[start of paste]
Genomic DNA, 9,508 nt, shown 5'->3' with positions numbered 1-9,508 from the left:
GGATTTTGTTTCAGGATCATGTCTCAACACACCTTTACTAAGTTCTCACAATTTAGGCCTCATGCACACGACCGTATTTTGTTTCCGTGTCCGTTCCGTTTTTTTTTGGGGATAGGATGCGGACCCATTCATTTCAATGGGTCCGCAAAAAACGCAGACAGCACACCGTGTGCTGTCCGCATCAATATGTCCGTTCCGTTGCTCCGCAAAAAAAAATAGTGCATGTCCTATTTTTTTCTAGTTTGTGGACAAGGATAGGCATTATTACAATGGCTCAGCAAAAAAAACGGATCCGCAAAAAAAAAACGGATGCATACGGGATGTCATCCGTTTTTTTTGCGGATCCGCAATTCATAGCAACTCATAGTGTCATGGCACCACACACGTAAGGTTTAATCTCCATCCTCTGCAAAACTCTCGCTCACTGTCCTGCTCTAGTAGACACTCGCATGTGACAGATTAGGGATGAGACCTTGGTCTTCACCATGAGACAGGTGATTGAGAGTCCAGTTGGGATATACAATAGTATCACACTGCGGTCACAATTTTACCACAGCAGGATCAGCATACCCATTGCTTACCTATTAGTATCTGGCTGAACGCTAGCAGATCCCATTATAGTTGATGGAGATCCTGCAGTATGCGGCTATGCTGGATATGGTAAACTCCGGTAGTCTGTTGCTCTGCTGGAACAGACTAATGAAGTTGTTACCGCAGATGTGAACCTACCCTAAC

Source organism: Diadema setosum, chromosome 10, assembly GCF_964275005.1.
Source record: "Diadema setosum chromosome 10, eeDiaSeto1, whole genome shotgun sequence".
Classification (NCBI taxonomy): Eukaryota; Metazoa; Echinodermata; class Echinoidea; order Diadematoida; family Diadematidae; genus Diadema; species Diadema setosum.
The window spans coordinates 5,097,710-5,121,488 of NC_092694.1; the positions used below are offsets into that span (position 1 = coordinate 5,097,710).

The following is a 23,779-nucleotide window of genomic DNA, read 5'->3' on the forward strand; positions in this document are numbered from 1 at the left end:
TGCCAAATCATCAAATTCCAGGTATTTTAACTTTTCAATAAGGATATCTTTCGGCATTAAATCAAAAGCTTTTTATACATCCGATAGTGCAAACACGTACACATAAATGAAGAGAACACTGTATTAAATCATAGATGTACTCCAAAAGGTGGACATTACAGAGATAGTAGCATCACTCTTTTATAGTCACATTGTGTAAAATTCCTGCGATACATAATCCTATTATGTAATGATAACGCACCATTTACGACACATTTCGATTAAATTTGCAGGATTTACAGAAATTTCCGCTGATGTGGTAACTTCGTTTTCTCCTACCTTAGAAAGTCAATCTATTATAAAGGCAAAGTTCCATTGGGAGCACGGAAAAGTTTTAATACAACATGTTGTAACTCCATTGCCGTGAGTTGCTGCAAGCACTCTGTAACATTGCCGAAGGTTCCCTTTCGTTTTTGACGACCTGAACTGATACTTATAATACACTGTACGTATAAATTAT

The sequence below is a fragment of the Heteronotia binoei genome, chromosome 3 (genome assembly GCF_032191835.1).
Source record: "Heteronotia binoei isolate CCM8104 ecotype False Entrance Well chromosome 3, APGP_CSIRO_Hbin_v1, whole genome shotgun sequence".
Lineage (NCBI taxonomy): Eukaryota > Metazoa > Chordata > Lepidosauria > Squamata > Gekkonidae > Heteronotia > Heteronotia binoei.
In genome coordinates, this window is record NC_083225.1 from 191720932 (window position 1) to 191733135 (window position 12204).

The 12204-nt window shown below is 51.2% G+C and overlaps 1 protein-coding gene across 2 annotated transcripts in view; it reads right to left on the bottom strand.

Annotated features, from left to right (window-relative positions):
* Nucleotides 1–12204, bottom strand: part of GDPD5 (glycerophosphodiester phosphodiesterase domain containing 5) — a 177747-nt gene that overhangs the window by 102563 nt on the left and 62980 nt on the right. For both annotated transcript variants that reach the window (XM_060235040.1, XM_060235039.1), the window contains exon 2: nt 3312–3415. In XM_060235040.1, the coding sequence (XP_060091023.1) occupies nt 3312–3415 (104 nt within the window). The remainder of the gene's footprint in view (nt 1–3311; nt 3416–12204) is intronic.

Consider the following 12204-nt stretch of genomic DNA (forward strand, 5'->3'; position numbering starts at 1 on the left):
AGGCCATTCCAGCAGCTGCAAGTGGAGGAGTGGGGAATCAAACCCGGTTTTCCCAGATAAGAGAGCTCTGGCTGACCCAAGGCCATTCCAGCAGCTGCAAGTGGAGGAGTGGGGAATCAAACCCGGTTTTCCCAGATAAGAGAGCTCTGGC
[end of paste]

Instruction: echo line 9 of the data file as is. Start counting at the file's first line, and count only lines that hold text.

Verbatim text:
The sequence below is a fragment of the Heteronotia binoei genome, chromosome 3 (genome assembly GCF_032191835.1).